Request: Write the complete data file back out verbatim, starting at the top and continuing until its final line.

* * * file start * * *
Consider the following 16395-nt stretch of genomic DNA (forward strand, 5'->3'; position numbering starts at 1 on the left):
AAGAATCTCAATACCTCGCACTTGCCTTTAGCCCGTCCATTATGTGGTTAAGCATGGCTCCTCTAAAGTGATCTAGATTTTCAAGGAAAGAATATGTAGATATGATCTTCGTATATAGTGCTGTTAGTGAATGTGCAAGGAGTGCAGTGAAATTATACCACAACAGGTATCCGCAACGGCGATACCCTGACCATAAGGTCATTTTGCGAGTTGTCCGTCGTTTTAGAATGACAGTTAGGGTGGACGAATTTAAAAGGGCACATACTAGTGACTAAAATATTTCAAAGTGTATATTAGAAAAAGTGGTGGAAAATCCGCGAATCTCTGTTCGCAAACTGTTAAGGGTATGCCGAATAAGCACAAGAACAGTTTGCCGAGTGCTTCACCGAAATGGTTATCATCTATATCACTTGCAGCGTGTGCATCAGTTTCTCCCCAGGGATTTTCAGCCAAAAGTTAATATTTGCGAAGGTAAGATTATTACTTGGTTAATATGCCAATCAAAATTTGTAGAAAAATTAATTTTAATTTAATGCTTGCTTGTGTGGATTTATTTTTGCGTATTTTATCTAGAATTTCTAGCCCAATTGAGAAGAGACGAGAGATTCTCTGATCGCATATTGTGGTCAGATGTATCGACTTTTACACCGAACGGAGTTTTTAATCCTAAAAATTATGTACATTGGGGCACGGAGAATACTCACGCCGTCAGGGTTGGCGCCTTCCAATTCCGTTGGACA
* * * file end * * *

Consider the following 16395-nt stretch of genomic DNA (forward strand, 5'->3'; position numbering starts at 1 on the left):
AAGAATCTCAATACCTCGCACTTGCCTTTAGCCCGTCCATTATGTGGTTAAGCATGGCTCCTCTAAAGTGATCTAGATTTTCAAGGAAAGAATATGTAGATATGATCTTCGTATATAGTGCTGTTAGTGAATGTGCAAGGAGTGCAGTGAAATTATACCACAACAGGTATCCGCAACGGCGATACCCTGACCATAAGGTCATTTTGCGAGTTGTCCGTCGTTTTAGAATGACAGTTAGGGTGGACGAATTTAAAAGGGCACATACTAGTGACTAAAATATTTCAAAGTGTATATTAGAAAAAGTGGTGGAAAATCCGCGAATCTCTGTTCGCAAACTGTTAAGGGTATGCCGAATAAGCACAAGAACAGTTTGCCGAGTGCTTCACCGAAATGGTTATCATCTATATCACTTGCAGCGTGTGCATCAGTTTCTCCCCAGGGATTTTCAGCCAAAAGTTAATATTTGCGAAGGTAAGATTATTACTTGGTTAATATGCCAATCAAAATTTGTAGAAAAATTAATTTTAATTTAATGCTTGCTTGTGTGGATTTATTTTTGCGTATTTTATCTAGAATTTCTAGCCCAATTGAGAAGAGACGAGAGATTCTCTGATCGCATATTGTGGTCAGATGTATCGACTTTTACACCGAACGGAGTTTTTAATCCTAAAAATTATGTACATTGGGGCACGGAGAATACTCACGCCGTCAGGGTTGGCGCCTTCCAATTCCGTTGGACA